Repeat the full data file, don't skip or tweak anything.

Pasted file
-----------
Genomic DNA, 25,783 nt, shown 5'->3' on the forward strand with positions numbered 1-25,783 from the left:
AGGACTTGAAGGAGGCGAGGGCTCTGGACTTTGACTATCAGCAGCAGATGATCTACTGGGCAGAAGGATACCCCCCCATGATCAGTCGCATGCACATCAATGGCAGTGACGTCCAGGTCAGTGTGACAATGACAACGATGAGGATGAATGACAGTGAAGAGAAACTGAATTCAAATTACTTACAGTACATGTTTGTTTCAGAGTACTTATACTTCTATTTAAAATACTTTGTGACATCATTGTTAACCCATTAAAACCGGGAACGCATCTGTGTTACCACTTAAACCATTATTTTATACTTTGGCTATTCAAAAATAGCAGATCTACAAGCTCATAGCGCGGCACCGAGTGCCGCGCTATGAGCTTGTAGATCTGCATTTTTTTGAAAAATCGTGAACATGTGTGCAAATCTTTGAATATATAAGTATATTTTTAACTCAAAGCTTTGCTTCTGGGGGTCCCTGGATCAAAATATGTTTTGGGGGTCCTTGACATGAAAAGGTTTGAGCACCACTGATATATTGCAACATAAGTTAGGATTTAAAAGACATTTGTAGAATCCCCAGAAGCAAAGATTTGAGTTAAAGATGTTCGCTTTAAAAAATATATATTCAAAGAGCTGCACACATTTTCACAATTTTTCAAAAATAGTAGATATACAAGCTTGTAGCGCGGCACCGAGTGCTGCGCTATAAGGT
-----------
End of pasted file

Genomic DNA, 25,783 nt, shown 5'->3' on the forward strand with positions numbered 1-25,783 from the left:
AGGACTTGAAGGAGGCGAGGGCTCTGGACTTTGACTATCAGCAGCAGATGATCTACTGGGCAGAAGGATACCCCCCCATGATCAGTCGCATGCACATCAATGGCAGTGACGTCCAGGTCAGTGTGACAATGACAACGATGAGGATGAATGACAGTGAAGAGAAACTGAATTCAAATTACTTACAGTACATGTTTGTTTCAGAGTACTTATACTTCTATTTAAAATACTTTGTGACATCATTGTTAACCCATTAAAACCGGGAACGCATCTGTGTTACCACTTAAACCATTATTTTATACTTTGGCTATTCAAAAATAGCAGATCTACAAGCTCATAGCGCGGCACCGAGTGCCGCGCTATGAGCTTGTAGATCTGCATTTTTTTGAAAAATCGTGAACATGTGTGCAAATCTTTGAATATATAAGTATATTTTTAACTCAAAGCTTTGCTTCTGGGGGTCCCTGGATCAAAATATGTTTTGGGGGTCCTTGACATGAAAAGGTTTGAGCACCACTGATATATTGCAACATAAGTTAGGATTTAAAAGACATTTGTAGAATCCCCAGAAGCAAAGATTTGAGTTAAAGATGTTCGCTTTAAAAAATATATATTCAAAGAGCTGCACACATTTTCACAATTTTTCAAAAATAGTAGATATACAAGCTTGTAGCGCGGCACCGAGTGCTGCGCTATAAGGT